We should all ponder the future not just for the winners of the employment stakes of the future, but the losers too, particularly if the intensity of disruption increases.

A woman passes closed shops in a section of a mall in Singapore. (File photo: Reuters/Edgar Su) READ: Commentary: The death of the department store and a dwindling middle class As someone who has fond memories of trawling the tiny indie boutiques at youth hangouts like Far East Plaza and The Heeren and spending hours in Tower Records, I truly miss the quirky and unique spirit of this bygone era.


The future will see a great deal of knowledge work automated. IBM’s Watson computer, which won the American TV quiz Jeopardy in 2011, is now being used to devise treatments for some cancer patients in the US.

AI is even making inroads into fields like journalism, with some attempts showing that machine efforts are almost on par with that of human writers.

This does not necessarily spell disaster for humankind. There will be an elite that manages to ride the AI wave. 

Individuals in this group will have skills - creativity, abstract thinking, intercultural sensitivity, and the ability to thrive in ambiguity – that computers and AI will take a great deal of time to master. 

There will also be opportunities for individuals in tech-enabled growth areas like computer science, robotics, education and healthcare, in particular opportunities in catering for an ageing population, possibly working alongside AI.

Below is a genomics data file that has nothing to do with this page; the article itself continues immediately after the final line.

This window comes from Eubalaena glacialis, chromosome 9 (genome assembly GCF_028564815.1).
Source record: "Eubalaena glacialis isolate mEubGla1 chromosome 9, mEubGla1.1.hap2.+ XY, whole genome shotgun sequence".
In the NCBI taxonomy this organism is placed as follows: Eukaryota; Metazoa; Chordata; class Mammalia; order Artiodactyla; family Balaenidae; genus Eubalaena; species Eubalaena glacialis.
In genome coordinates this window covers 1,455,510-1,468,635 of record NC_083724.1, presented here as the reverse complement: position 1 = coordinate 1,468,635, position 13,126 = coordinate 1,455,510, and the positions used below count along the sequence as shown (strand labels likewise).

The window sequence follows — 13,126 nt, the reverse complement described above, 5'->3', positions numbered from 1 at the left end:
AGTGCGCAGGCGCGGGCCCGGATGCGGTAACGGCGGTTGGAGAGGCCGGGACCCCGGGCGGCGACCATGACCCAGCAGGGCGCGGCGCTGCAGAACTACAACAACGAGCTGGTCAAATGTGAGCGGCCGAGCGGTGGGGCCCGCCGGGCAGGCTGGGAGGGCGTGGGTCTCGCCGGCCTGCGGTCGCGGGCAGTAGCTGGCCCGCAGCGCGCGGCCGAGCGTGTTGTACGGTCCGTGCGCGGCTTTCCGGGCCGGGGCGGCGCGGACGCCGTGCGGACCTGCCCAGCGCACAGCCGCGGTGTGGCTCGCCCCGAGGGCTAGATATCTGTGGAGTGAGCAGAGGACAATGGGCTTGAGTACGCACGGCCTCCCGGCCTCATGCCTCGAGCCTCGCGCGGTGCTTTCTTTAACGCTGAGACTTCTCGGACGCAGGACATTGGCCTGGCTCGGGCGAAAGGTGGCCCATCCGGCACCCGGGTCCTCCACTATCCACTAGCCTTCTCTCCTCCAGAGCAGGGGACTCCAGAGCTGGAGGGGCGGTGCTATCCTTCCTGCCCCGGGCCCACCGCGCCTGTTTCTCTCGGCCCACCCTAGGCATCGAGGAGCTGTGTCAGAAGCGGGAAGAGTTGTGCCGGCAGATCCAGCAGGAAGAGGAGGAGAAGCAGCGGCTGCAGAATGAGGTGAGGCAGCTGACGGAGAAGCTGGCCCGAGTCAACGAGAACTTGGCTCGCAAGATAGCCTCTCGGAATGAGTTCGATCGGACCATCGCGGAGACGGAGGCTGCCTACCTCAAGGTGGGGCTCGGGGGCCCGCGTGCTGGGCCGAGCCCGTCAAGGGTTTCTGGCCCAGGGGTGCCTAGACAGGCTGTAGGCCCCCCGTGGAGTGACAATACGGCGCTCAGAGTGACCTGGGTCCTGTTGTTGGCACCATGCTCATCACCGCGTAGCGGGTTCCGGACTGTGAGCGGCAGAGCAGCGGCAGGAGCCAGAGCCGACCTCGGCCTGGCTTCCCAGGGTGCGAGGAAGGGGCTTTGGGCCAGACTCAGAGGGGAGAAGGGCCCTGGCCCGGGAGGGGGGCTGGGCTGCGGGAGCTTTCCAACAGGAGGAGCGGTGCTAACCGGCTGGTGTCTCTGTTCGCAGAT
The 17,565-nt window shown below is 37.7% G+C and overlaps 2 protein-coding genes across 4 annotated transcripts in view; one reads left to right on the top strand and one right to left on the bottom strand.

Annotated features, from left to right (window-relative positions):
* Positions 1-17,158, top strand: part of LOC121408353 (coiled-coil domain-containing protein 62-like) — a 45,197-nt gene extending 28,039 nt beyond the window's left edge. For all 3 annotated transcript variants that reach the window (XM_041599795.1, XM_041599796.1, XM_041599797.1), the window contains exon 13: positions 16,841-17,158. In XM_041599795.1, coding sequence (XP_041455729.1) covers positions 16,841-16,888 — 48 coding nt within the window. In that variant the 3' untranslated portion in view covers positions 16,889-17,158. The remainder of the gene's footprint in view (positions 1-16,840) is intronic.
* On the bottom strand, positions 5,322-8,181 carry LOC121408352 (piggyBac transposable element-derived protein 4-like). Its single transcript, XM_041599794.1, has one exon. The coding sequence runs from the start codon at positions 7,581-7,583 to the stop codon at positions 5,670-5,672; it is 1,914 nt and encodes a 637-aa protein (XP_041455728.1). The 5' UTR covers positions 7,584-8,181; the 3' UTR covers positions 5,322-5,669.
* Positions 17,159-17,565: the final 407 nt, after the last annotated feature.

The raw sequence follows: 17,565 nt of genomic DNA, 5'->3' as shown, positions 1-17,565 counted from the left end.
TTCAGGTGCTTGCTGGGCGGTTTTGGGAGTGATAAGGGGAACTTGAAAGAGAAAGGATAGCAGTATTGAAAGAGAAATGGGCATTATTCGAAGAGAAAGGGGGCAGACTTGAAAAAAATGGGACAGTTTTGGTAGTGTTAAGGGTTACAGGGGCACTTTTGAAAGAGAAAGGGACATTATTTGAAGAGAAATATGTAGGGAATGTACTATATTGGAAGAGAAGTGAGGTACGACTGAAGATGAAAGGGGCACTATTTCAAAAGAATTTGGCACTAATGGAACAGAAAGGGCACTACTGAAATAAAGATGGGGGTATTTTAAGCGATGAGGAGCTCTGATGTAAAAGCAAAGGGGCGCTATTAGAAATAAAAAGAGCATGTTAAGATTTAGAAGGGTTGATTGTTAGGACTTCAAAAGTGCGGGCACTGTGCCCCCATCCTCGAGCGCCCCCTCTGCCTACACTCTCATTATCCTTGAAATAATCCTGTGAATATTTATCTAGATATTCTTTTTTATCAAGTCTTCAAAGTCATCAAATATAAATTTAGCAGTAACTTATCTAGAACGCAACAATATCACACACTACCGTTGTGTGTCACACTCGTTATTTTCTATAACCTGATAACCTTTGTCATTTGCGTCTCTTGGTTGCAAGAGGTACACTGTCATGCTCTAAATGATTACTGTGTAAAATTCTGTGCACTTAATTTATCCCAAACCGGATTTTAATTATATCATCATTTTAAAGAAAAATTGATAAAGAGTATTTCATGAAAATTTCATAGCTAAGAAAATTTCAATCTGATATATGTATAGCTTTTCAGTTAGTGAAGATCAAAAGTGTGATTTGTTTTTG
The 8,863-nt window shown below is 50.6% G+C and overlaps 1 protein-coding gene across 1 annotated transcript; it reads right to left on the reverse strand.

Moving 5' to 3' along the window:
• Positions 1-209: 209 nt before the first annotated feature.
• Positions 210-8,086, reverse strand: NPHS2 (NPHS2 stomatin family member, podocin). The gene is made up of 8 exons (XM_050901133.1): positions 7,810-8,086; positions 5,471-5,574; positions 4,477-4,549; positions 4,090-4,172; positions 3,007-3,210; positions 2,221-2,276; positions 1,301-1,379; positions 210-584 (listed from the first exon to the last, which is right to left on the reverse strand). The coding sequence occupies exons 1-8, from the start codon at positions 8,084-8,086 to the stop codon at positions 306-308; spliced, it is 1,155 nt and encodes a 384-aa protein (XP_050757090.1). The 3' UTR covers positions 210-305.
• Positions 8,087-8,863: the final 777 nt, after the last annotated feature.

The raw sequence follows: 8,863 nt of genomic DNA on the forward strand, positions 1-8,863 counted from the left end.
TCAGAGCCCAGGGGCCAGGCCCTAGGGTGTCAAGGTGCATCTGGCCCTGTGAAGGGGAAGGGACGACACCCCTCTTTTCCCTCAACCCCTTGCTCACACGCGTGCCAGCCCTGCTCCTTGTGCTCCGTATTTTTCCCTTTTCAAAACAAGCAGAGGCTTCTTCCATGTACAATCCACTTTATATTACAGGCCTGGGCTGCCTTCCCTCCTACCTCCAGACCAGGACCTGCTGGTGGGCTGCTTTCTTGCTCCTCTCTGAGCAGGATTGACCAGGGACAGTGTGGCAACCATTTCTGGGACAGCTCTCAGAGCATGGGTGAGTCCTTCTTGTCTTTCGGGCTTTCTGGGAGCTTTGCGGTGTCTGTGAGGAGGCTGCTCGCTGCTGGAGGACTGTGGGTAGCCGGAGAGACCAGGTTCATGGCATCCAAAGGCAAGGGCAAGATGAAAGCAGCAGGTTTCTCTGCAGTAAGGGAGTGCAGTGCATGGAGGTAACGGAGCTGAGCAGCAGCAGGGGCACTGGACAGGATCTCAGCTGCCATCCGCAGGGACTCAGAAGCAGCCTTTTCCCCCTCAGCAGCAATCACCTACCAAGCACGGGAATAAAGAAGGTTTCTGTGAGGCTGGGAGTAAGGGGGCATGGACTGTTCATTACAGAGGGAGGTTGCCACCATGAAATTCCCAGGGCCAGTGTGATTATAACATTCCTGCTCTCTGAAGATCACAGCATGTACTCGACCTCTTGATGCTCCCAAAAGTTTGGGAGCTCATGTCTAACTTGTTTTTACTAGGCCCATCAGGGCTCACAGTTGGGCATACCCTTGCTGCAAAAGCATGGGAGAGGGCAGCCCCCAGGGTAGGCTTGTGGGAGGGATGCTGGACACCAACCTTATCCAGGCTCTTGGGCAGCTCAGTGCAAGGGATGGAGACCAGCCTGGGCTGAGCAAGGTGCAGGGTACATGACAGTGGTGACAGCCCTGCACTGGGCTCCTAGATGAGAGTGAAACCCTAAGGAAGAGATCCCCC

Shifts in wealth will invariably continue as AI and automation technology enable robots and algorithms to do an increasingly wide range of tasks.

The likelihood is that those who control and shape AI will gain power and wealth.

One noted AI expert Yoshua Bengio has spoken of “AI worsening the effects and concentration of power and wealth that we’ve seen in the last 30 years.”

There are two groups of people we should be concerned about.

First, those who risk seeing their skills become obsolete and have difficulty picking up new skills. Learning new skills is likely to be more challenging for older workers, as well as those with lower education levels.

The focus for these individuals needs to be on retraining, to enable them to take on new jobs, either in the same industry or in a new one.